This decision is interesting in that the distinguishing feature was found not to provide a technical contribution mainly because of the reasons for using the feature disclosed in the application. Here are the practical takeaways from the decision T 1865/17 (Generating two-dimensional visual objects/GMC SOFTWARE) of 4.12.2020 of Technical Board of Appeal 3.5.07:

Key takeaways

If the reasons for not supporting a font in a terminal are licensing issues, i.e. non-technical commercial reasons, the aim to overcome such licensing issues may be added as a constraint to the objective technical problem.

The invention

This European patent application concerns a method for generating two-dimensional visual objects, e.g. graphical objects or characters.

According to the background described in the application, many companies often design their own fonts to ensure their visual appearance is consistent and uniform. These fonts are typically protected under intellectual property laws and may only be used by a third party with explicit permission or licence from the proprietor. However, it is not practical to provide communication terminals or browsers with permissions, or licences to use the company’s proprietary fonts or other visual objects. Nor is it desirable to store all these fonts on mobile communication terminals.

The general idea of the invention is that, when a user types a character sequence, it is initially displayed with a locally available font. After a certain duration of time, the display is refreshed using a second, enhanced visual representation (e.g. based on a server font) and the cursor is positioned to allow the user to continue typing:

Fig. 6 of EP 2 367 118
Fig. 6 of EP 2 367 118

Here is how the invention was defined in claim 1:

  • Claim 1 (main request)

Is it patentable?

The first-instance examining division had refused the application based on lack of inventive step.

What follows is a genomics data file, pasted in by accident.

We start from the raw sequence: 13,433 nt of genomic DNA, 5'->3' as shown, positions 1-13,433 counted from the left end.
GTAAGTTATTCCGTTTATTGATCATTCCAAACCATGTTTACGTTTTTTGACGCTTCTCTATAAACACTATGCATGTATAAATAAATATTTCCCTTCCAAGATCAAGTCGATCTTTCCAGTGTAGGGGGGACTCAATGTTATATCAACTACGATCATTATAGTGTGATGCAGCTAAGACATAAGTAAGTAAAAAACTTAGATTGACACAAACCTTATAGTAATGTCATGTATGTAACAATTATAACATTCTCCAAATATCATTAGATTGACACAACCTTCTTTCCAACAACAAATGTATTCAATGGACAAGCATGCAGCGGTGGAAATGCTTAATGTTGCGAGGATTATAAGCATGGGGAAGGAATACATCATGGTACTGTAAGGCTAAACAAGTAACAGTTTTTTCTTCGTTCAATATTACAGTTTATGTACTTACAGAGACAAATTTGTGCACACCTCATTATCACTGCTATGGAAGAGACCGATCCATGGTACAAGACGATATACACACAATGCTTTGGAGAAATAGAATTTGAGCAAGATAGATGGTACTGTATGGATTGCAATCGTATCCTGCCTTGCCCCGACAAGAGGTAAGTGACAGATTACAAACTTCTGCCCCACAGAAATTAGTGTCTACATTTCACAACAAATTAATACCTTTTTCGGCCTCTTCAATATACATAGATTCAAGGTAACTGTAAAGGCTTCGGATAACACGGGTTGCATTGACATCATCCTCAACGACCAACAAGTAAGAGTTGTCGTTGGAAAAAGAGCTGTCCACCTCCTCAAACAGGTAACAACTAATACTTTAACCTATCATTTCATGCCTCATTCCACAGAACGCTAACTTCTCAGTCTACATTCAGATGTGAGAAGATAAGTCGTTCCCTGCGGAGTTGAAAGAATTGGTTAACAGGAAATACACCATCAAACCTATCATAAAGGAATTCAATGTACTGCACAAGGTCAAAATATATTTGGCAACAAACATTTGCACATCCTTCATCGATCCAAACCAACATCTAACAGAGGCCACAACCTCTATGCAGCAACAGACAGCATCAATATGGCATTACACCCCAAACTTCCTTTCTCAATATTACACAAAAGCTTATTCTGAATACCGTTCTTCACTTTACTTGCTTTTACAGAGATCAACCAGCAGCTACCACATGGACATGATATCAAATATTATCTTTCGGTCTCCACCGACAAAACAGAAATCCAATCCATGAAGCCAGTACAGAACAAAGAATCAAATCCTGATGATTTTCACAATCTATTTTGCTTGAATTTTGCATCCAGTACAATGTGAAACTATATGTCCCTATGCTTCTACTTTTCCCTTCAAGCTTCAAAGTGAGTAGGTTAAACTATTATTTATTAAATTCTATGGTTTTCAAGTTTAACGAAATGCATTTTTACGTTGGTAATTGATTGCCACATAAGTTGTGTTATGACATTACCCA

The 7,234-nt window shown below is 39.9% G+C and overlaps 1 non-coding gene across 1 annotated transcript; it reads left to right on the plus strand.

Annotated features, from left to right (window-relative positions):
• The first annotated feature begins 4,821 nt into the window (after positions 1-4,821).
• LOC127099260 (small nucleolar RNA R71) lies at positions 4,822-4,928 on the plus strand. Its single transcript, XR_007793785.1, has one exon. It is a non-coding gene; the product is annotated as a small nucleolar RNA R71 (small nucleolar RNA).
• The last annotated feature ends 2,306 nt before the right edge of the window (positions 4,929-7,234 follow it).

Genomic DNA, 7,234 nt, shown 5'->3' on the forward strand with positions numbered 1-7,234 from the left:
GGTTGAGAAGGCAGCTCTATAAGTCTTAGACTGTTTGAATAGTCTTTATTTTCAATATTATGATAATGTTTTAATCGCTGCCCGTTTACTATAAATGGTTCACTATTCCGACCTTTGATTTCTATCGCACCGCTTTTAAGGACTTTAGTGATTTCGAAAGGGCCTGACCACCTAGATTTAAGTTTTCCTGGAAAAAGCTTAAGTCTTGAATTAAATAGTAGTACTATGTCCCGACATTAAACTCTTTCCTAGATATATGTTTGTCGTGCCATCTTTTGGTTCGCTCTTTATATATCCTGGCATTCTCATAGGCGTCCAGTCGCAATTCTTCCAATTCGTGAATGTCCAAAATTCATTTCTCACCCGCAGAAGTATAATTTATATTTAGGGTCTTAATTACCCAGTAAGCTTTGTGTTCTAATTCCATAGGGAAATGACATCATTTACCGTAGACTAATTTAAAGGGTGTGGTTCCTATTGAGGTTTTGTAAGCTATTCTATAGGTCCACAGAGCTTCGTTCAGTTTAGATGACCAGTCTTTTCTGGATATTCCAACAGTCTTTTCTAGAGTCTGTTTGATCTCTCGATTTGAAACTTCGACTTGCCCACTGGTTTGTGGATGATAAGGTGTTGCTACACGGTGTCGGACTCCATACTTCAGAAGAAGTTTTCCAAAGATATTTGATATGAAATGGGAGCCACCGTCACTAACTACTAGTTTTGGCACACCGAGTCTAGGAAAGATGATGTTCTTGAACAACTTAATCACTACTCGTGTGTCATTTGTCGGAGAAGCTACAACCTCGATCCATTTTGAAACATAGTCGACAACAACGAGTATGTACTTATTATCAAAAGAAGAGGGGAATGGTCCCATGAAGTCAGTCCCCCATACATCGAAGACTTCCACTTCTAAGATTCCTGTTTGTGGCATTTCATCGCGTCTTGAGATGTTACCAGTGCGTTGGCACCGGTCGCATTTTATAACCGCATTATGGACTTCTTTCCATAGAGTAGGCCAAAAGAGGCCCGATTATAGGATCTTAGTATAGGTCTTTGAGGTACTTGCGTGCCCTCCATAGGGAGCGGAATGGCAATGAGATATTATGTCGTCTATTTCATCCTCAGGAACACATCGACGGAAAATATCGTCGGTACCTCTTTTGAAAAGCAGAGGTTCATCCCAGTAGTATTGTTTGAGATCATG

On the appeal stage, the board of appeal  started its inventive-step assessment based on document D1. D1 discloses the handling of large character sets in devices with memories too small to store the complete character set. When a character not stored in the device is required, a placeholder character is displayed instead, and the missing character is requested from a server where the complete character set is stored. Upon receipt of the missing character from the server, the displayed placeholder character is replaced with the correct character.

The invention thus differed from the closest prior art in that:

  • F1: the first visual representation has a one-to-one correspondence to the data entry
  • F2: positioning a cursor, based on the character metrics data associated with the second visual representation of the characters, to a position that enables continuation of data entry by the user

The applicant essentially argued that features F1 and F2 synergistically yielded the technical effect of ensuring immediate readability during continuous, uninterrupted data entry and thus supported a continuous human-machine interaction within the meaning of T 336/14 of 2 September 2015. Features F1 and F2 ensured that the readability was immediate and uninterrupted, respectively.

However, the board did not see any synergistic effect: